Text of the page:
ARCHIVE SITE - Last updated Jan. 19, 2017. Please visit www.NACWA.org for the latest NACWA information.
Center for Biological Diversity, et al., v. EPA
On July 12, 2013, a federal court ruled in the Center for Biological Diversity, et al. v EPA case that EPA failed to provide legal justification to support deferral of greenhouse gas (GHG) permitting requirements for biogenic emissions. The U.S. Court of Appeals for the District of Columbia (D.C. Circuit) vacated EPA’s three-year Deferral Rule thereby creating uncertainty regarding the permitting requirements for biogenic sources, which include emissions from wastewater treatment processes and the combustion of biogas and biosolids – as well as to combustion of other biomass, such as agricultural and forest products.
However, in a separate consolidated federal lawsuit - Utility Air Regulatory Group (UARG) v. EPA - the U.S. Supreme Court ruled on June 23, 2014 that EPA is prohibited under the Clean Air Act (CAA) from regulating stationary sources via the Title V and Prevention of Significant Deterioration (PSD) programs based solely on GHG pollutants. Publicly owned treatment works (POTWs) will benefit from this decision because the vast majority are considered non-major sources under the CAA and potentially faced future Title V and PSD permitting due to GHG emissions generated onsite by burning of biogas and/or biosolids, process emissions, or other sources of GHG emissions. The Court’s decision will keep many POTWs out of the Title V and PSD programs altogether and allow others to narrow the scope of their Title V obligations.
NACWA has long advocated to exempt POTWs from CAA permitting requirements based solely on GHG emissions, both in separate federal litigation and with EPA. NACWA is a member of the Biogenic CO2 Coalition whose objective is exclusion of short cycle carbon dioxide (CO2) emissions from CAA permitting programs. The Supreme Court ruling is consistent with NACWA’s advocacy to avoid GHG permitting for POTWs, and the Association is pleased with the outcome.
Although the D.C. Circuit struck down EPA’s biogenic exemption in its July 2013 decision in the Center for Biological Diversity decision, the ruling did not take immediate effect. Because a number of separate legal challenges had been filed to EPA’s underlying efforts to regulate GHG emissions from stationary sources – all of which were ultimately consolidated into the UARG case -- the D.C. Circuit stayed its decision on the biogenic exemption pending resolution by the Supreme Court of the UARG case. It is likely that, because of the Supreme Court’s ruling in UARG, the decision in Center for Biological Diversity will now be moot and there will be no further proceedings.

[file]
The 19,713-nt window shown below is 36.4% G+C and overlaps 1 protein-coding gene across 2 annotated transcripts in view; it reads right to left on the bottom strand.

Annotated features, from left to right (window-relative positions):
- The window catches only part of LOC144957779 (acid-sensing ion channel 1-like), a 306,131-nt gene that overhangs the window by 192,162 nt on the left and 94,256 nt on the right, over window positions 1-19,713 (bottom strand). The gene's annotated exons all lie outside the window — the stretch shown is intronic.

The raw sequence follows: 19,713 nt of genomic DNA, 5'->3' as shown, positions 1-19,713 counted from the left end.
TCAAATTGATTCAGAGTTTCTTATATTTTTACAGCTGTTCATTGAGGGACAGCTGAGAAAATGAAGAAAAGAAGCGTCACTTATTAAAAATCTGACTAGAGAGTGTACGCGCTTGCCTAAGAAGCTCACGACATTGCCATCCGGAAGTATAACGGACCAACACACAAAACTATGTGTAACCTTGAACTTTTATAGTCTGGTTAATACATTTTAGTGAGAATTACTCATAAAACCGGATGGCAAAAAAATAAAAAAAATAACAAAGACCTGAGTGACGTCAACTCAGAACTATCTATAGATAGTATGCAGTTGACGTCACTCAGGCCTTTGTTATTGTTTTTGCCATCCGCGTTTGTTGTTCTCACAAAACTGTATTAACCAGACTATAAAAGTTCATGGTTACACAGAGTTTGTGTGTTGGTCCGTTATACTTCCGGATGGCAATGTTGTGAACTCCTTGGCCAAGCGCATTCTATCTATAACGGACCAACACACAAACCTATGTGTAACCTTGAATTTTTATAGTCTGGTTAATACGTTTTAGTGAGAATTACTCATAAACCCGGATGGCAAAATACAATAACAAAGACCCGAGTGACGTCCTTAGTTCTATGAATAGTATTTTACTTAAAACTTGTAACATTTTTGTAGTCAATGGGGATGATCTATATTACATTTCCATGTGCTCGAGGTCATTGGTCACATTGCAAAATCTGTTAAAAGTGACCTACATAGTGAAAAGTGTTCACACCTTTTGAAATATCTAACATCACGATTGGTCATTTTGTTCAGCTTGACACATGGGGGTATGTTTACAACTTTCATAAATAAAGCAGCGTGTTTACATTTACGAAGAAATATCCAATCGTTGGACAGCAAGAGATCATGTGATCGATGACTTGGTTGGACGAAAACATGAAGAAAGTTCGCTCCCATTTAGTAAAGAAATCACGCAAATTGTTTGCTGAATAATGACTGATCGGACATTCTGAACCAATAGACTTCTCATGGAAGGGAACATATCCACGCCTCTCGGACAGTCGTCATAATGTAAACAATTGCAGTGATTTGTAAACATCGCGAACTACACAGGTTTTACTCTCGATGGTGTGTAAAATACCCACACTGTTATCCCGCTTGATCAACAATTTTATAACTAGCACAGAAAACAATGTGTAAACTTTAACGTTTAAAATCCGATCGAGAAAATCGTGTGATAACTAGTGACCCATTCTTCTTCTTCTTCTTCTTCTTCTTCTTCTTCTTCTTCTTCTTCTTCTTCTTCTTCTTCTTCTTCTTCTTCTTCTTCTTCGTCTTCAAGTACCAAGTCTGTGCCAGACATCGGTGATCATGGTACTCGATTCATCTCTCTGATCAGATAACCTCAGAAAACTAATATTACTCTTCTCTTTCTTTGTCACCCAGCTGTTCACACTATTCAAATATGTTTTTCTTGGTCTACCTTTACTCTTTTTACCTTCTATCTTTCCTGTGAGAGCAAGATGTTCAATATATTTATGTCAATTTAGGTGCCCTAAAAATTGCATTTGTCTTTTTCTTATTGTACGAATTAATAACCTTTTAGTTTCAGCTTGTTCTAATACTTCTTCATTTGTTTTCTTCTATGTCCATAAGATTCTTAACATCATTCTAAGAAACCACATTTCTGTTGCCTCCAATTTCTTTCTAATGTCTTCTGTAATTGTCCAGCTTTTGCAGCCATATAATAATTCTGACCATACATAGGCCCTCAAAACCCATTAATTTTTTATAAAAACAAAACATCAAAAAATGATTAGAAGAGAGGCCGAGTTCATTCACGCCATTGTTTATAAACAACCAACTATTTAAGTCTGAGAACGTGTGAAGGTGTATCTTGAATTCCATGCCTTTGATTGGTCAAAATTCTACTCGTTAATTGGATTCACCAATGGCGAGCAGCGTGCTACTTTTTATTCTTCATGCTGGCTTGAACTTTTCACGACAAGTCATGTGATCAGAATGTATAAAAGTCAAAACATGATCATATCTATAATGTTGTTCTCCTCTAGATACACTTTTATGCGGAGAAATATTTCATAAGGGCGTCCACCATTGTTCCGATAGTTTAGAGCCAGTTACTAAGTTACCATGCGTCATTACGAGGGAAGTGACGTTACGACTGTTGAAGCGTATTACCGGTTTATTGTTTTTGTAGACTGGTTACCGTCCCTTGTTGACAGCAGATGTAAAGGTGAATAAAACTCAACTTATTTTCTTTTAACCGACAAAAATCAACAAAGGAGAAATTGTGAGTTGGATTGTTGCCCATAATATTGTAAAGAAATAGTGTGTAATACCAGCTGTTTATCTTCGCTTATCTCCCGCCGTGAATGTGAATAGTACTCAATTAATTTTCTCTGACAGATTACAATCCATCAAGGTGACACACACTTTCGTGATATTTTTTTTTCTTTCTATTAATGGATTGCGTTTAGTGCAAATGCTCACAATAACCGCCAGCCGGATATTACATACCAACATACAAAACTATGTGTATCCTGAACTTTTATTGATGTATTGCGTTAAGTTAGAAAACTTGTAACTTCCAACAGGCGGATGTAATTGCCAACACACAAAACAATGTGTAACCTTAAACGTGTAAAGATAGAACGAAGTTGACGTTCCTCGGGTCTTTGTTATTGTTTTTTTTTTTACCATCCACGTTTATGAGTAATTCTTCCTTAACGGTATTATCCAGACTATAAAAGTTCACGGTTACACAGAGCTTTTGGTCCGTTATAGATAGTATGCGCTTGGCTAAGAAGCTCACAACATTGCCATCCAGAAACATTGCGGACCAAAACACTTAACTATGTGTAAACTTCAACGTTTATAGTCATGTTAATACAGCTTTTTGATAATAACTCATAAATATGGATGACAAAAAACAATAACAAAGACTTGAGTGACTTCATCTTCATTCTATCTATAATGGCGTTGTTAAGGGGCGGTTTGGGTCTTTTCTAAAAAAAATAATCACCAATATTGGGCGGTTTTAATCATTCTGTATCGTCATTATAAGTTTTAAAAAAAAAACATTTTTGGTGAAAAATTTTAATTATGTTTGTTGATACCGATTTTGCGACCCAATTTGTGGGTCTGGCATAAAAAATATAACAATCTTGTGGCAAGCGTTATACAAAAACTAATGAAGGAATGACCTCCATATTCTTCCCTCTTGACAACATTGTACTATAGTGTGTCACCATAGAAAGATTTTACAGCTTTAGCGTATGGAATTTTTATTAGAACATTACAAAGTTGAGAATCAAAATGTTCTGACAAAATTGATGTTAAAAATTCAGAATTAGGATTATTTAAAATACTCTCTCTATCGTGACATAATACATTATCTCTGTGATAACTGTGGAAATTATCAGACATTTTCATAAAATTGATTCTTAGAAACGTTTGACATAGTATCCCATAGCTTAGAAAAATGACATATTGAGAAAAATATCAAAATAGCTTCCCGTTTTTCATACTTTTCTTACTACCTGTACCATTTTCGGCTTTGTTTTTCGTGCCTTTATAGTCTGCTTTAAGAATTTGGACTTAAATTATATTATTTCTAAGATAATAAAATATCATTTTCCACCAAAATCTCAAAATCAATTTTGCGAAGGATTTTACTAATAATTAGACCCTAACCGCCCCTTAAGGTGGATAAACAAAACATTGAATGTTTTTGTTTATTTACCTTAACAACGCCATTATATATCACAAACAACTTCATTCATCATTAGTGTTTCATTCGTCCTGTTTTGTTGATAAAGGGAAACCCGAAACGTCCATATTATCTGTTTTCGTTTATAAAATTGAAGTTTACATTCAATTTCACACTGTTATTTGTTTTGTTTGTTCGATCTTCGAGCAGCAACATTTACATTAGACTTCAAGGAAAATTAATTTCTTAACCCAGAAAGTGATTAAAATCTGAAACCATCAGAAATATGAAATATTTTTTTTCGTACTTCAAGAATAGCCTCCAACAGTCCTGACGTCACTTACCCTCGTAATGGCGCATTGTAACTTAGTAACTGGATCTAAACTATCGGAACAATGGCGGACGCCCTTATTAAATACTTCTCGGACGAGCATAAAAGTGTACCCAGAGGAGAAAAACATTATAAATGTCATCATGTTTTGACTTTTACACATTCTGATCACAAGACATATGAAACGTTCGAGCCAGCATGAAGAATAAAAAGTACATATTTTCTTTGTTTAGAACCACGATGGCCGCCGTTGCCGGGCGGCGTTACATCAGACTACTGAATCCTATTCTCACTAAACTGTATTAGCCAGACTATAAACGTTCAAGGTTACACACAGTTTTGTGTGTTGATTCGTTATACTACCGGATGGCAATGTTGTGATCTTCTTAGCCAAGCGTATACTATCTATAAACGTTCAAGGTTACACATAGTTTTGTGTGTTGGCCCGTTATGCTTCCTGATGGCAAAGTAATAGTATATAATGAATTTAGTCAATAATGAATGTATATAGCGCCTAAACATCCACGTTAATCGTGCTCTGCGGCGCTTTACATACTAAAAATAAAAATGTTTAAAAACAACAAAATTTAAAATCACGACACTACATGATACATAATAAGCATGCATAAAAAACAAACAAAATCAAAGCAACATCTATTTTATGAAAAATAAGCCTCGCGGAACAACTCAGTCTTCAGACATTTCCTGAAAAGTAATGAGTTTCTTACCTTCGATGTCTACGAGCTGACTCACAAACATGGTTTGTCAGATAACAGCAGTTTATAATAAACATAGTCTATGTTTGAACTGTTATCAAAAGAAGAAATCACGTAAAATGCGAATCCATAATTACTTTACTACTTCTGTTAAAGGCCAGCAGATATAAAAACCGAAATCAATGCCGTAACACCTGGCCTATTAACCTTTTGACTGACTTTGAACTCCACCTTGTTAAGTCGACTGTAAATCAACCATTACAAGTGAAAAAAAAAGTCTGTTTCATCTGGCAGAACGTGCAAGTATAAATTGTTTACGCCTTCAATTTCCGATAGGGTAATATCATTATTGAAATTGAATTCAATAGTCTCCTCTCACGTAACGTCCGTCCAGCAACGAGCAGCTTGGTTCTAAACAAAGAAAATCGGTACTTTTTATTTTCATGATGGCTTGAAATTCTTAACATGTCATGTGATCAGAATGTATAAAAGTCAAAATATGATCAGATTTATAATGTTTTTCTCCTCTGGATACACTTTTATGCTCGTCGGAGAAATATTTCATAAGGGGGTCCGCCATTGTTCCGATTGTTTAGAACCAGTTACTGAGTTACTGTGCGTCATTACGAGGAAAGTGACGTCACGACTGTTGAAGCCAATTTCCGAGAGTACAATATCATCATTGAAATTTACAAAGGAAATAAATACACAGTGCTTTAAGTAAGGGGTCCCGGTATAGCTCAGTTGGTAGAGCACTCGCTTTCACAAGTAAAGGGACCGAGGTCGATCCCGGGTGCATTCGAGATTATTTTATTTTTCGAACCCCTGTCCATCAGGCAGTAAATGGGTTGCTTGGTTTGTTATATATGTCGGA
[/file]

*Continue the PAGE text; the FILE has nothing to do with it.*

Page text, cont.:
In the UARG decision, the Supreme Court reviewed the Tailoring Rule and how EPA sought to regulate GHG emissions for stationary sources under the CAA. The Court affirmed EPA’s authority to regulate GHGs from stationary sources but rejected the way EPA proposed to implement that authority. The Court held that EPA cannot impose Title V or PSD permitting requirements on stationary sources based only on emissions of GHGs. At the same time, the Court ruled that sources already subject to PSD permitting requirements (so-called “anyway” sources because they are required to undergo PSD permitting “anyway” for conventional, non-GHG emissions) could be required to include greenhouse gas emissions in their best achievable control technology (BACT) analyses.
POTW Title V Permit Determinations
The Court’s decision may also affect the scope of Title V permitting for the POTWs required to obtain a Title V permit due to the Sewage Sludge Incinerator (SSI) rule. POTWs that operate incinerators for biosolids management have been required to apply for a Title V permit as one of their new obligations under the SSI rule. For POTWs that did not previously have a Title V permit, the SSI rule allows the permitting authority to issue a Title V permit that covers only the SSI unit. Prior to the UARG decision, GHG emissions in excess of the major source threshold would have been a justification for issuing a facility-wide Title V permit. After the Court’s decision, these POTWs would be justified in asking the permit authority to limit the scope of the Title V permit to their SSI units as allowed under the SSI rule. Note, however, that some states may choose to proceed with facility-wide Title V permitting on the basis that they have the discretion to be more stringent than what federal rules require.
POTW Prevention of Significant Deterioration (PSD) Permitting
Very few POTWs in the country are major PSD sources based on non-GHG emissions. Fewer still will undergo modifications that trigger PSD based on a significant net emission increase of non-GHG pollutants. However, to the extent a POTW triggers PSD anyway based on its non-GHG emissions, the Court found that EPA could require the source to apply BACT to GHG emissions resulting from the PSD project. But the Court also affirmed EPA’s discretion to set a de minimis level for GHGs below which a project would not be required to apply GHG BACT. More agency rulemaking on this issue is expected in the future to establish this necessary justification. NACWA will work closely with EPA to set a de minimis level that would further exclude POTWs from PSD requirements for GHGs.
State Regulations May Be More Stringent